Cortical dysplasia is a broad category for an abnormal structure of the cerebrum due to a disorder of the normal developmental process for neocortex. We investigated the cortical dysplastic lesions which were surgically resected from 4 patients with intractable epilepsy. All cases showed a derangement of the cortical laminar structure and dysplastic changes in the neurons. In addition, 3 of them showed large round cells (balloon cells) in the deep cortex and subcortical white matter. Since each lesion showed slightly different features, we further examined the lesions immunohistochemically by using a panel of antibodies against cytoskeletal proteins to recognize and classify the cortical dysplastic lesions. An immunohistochemical study revealed marked abnormalities of the cytoskeletal structures of dysplastic neurons, bizarre glial cells and balloon cells. These cells showed an accumulation of either phosphorylated NF, MAP2 or GFAP in a distinct fashion. Ubiquitin immunoreactivity highlighted the extent of cortical dysplastic lesions. In a young patient, we also found the neuronal cytoplasmic lipofuscin deposition. It is thus considered that these diverse immunohistochemical appearances of cortical dysplasia may thus imply a different pathogenesis and they should therefore be classified based on the extent of histological abnormalities.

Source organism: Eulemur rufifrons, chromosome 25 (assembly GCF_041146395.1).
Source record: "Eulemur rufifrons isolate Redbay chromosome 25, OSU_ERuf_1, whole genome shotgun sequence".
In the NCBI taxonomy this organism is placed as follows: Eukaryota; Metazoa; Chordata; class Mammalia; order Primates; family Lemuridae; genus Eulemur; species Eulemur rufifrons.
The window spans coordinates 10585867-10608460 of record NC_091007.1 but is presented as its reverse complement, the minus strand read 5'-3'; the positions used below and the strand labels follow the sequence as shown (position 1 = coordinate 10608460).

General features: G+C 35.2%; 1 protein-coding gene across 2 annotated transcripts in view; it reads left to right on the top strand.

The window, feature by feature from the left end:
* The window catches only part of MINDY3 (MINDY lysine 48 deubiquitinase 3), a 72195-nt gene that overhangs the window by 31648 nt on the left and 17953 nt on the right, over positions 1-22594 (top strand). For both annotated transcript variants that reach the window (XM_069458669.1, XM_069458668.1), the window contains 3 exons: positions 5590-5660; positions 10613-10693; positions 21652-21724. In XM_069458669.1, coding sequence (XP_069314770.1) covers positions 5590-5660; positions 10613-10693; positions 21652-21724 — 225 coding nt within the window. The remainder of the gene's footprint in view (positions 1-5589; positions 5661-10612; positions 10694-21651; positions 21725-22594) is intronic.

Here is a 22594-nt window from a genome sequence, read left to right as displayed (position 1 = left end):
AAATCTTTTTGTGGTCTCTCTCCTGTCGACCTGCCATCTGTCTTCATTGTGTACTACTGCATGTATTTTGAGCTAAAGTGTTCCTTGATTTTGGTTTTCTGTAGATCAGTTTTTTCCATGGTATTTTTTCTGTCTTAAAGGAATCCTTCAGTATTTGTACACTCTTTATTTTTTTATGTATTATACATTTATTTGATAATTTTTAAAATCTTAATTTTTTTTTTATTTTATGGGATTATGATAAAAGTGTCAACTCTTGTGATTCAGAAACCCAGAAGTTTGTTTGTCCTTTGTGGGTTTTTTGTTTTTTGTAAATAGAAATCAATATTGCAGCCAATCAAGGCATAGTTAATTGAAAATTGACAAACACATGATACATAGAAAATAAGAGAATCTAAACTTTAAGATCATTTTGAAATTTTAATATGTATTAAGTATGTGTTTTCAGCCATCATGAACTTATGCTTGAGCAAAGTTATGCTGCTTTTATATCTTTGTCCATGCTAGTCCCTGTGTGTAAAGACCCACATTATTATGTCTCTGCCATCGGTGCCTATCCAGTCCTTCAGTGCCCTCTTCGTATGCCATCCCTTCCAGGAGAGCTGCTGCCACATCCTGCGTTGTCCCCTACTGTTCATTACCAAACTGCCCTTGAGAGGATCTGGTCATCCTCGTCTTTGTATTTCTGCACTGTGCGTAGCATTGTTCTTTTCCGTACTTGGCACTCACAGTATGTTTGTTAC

|Number of pages||10|
|Publication status||Published - Mar 1 1998|
All Science Journal Classification (ASJC) codes
- Pathology and Forensic Medicine
- Clinical Neurology